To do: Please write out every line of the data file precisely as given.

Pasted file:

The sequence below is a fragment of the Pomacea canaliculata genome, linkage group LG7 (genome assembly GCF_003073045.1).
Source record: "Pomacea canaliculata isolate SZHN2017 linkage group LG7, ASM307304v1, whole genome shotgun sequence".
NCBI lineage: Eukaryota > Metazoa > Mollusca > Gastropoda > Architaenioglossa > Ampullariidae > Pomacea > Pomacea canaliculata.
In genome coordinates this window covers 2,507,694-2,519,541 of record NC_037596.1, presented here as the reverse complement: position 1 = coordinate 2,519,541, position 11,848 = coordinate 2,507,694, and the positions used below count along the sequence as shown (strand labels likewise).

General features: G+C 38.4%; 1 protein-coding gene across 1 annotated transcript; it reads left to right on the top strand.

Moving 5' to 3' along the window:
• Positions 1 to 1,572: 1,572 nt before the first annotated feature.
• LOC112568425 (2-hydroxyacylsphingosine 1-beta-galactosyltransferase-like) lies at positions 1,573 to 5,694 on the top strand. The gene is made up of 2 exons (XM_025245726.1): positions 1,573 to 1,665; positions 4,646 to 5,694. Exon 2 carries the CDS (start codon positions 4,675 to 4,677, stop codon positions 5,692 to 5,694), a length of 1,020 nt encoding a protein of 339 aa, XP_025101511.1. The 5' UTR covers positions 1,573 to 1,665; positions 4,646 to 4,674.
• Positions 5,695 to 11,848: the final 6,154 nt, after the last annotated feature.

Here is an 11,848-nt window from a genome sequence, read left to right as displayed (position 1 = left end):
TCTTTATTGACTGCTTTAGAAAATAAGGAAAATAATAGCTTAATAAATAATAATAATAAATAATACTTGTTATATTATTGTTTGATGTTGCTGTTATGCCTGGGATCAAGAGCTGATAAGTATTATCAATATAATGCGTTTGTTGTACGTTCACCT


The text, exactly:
The sequence below is a fragment of the Pomacea canaliculata genome, linkage group LG7 (genome assembly GCF_003073045.1).
Source record: "Pomacea canaliculata isolate SZHN2017 linkage group LG7, ASM307304v1, whole genome shotgun sequence".
NCBI lineage: Eukaryota > Metazoa > Mollusca > Gastropoda > Architaenioglossa > Ampullariidae > Pomacea > Pomacea canaliculata.
In genome coordinates this window covers 2,507,694-2,519,541 of record NC_037596.1, presented here as the reverse complement: position 1 = coordinate 2,519,541, position 11,848 = coordinate 2,507,694, and the positions used below count along the sequence as shown (strand labels likewise).

General features: G+C 38.4%; 1 protein-coding gene across 1 annotated transcript; it reads left to right on the top strand.

Moving 5' to 3' along the window:
• Positions 1 to 1,572: 1,572 nt before the first annotated feature.
• LOC112568425 (2-hydroxyacylsphingosine 1-beta-galactosyltransferase-like) lies at positions 1,573 to 5,694 on the top strand. The gene is made up of 2 exons (XM_025245726.1): positions 1,573 to 1,665; positions 4,646 to 5,694. Exon 2 carries the CDS (start codon positions 4,675 to 4,677, stop codon positions 5,692 to 5,694), a length of 1,020 nt encoding a protein of 339 aa, XP_025101511.1. The 5' UTR covers positions 1,573 to 1,665; positions 4,646 to 4,674.
• Positions 5,695 to 11,848: the final 6,154 nt, after the last annotated feature.

Here is an 11,848-nt window from a genome sequence, read left to right as displayed (position 1 = left end):
TCTTTATTGACTGCTTTAGAAAATAAGGAAAATAATAGCTTAATAAATAATAATAATAAATAATACTTGTTATATTATTGTTTGATGTTGCTGTTATGCCTGGGATCAAGAGCTGATAAGTATTATCAATATAATGCGTTTGTTGTACGTTCACCT